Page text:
An irregular convexo-concave microstructured film covering can inhibit the adhesion of airborne particles to skin, scientists at The Skin Care Research Laboratory and Material Science Research Laboratory of Kao Corp. have discovered.
According to a company research report, airborne particles including dust, pollen and particulate matter can easily attach to skin, causing irritation, itch, skin roughness and dullness. Furthermore, long-term exposure to such particulates can accelerate skin aging and cause hyperpigmented spots and wrinkles.
Here, Kao researchers focused on attractive forces between particles and the skin, specifically the Van der Waals force, to develop a technology to control fine particle adhesion. They attempted to extend the distance between the spherical objects (particles) and adhesion surface (skin) by preparing convexo-concave irregularities with varied roughness on the surface, which ultimately lowered levels of adhesion.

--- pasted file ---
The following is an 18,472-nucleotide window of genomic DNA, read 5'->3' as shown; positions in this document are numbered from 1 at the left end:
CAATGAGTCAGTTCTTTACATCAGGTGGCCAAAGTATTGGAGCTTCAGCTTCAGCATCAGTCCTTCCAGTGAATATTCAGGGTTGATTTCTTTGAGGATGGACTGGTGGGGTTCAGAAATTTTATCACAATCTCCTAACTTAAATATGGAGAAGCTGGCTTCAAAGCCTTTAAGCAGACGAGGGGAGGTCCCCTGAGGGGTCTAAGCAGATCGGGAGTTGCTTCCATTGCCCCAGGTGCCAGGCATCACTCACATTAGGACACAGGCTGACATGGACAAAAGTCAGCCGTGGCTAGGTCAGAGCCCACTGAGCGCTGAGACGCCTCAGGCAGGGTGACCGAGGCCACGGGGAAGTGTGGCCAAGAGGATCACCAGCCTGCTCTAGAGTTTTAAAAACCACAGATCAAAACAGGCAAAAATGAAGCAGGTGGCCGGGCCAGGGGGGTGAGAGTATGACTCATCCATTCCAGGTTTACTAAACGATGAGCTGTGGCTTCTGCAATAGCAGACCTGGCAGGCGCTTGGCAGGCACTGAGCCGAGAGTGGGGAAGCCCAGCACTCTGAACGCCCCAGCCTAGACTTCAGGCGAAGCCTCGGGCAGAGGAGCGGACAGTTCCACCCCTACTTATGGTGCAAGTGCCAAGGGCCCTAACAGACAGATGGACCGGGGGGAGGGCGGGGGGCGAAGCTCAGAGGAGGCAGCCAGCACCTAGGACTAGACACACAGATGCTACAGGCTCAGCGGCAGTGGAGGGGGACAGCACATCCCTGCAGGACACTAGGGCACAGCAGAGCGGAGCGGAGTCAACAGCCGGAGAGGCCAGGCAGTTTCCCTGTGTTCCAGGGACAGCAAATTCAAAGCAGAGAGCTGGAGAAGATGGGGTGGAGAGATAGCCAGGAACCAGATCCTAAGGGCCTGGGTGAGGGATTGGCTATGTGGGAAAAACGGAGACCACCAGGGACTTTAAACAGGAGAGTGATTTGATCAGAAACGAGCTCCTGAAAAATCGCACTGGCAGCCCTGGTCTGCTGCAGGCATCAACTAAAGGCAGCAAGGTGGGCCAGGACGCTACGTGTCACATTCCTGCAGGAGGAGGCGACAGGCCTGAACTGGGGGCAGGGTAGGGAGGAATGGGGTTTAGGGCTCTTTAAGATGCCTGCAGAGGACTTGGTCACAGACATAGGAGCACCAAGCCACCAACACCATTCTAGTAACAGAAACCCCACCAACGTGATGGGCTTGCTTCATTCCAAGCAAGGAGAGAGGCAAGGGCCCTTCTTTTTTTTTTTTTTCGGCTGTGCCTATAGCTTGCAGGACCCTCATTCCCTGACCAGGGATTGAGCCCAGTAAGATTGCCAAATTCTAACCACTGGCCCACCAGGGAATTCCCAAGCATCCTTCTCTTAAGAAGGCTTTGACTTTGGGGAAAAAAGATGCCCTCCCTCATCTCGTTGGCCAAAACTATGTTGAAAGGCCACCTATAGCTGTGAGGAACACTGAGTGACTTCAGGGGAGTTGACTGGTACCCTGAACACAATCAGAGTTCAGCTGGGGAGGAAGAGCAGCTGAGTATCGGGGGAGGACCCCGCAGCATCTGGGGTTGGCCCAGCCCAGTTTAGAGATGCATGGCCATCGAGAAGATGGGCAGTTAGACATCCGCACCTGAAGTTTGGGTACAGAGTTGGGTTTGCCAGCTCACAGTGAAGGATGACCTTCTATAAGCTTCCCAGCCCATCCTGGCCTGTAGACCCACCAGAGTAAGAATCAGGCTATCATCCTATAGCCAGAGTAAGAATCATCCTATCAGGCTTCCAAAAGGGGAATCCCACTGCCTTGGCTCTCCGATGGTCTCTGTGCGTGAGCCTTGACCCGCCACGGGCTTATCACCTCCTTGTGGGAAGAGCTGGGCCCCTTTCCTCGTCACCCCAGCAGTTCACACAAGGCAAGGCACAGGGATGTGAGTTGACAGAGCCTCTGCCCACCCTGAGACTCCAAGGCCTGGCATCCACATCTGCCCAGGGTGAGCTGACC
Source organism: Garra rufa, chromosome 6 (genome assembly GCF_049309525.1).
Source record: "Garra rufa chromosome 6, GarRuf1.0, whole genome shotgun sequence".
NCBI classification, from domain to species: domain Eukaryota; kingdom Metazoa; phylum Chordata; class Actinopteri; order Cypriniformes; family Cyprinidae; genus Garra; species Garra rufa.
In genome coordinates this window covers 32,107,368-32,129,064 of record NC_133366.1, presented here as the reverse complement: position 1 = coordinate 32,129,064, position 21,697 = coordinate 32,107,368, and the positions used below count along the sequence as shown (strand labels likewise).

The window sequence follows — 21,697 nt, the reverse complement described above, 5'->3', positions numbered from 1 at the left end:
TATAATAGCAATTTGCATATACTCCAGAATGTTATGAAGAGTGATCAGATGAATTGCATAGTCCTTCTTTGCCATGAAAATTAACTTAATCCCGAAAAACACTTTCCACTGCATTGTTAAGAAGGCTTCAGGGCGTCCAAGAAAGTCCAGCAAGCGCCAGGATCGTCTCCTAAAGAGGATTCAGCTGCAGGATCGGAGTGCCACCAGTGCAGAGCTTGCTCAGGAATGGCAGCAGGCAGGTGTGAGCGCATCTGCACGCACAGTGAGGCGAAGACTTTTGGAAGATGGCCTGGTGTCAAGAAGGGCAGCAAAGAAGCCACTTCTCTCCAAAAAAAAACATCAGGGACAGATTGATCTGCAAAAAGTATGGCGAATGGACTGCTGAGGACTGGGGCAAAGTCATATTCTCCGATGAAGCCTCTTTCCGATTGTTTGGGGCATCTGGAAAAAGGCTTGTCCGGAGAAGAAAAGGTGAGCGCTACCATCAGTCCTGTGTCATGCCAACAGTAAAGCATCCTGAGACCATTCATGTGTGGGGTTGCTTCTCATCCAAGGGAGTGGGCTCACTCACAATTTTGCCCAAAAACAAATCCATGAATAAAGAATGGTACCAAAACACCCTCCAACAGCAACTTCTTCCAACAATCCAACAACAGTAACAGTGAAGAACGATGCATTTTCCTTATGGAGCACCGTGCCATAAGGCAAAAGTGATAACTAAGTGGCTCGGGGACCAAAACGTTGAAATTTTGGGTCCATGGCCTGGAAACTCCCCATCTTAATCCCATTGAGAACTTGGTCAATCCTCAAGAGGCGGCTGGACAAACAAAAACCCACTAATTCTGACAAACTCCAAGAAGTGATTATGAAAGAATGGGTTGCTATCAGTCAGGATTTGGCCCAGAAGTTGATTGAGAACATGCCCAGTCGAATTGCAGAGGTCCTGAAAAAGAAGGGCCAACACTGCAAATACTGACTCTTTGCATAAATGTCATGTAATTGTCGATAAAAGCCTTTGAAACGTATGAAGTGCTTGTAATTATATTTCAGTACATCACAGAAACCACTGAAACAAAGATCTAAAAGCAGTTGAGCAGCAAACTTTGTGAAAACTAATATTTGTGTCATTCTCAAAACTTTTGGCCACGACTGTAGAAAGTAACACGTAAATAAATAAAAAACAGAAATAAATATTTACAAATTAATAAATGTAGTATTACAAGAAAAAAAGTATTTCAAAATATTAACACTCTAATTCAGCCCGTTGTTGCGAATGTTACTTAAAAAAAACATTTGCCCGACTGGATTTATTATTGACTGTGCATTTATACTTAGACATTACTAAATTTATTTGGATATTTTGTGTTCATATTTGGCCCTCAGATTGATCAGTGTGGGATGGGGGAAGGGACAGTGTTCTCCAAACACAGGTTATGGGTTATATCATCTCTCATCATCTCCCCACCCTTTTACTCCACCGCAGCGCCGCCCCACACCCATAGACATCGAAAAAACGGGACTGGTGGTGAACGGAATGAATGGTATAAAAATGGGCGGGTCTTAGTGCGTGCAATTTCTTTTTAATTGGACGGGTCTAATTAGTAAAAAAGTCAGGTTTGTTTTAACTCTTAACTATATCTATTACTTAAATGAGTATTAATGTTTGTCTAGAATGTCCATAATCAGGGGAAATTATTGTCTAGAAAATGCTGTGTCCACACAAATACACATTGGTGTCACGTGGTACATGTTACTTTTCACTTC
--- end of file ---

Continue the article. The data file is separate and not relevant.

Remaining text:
From this, the team sought to identify how to form a film with this fine irregular convexo-concave microstructure on the skin. Using UV-scattering agents, such as titanium oxide and zinc oxide, it was possible to form said film with a fine irregular convexo-concave microstructure, which significantly the adhesion of fine particulates.
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However, in practice, when UV scattering agents are blended, the ability to reduce adhesion is generally lost because the surface of the film is submerged under compounding oil. Kao overcame this problem by making the UV-scattering agents difficult to wet with an oil agent.
The result was a fine convexo-concave film with UV-scattering agents on the surface, which successfully reduced the adhesion of particles to skin. The company notes this discovery paves the way for unique products such as sun care applications that effectively protect skin against particulate irritants and pollutants.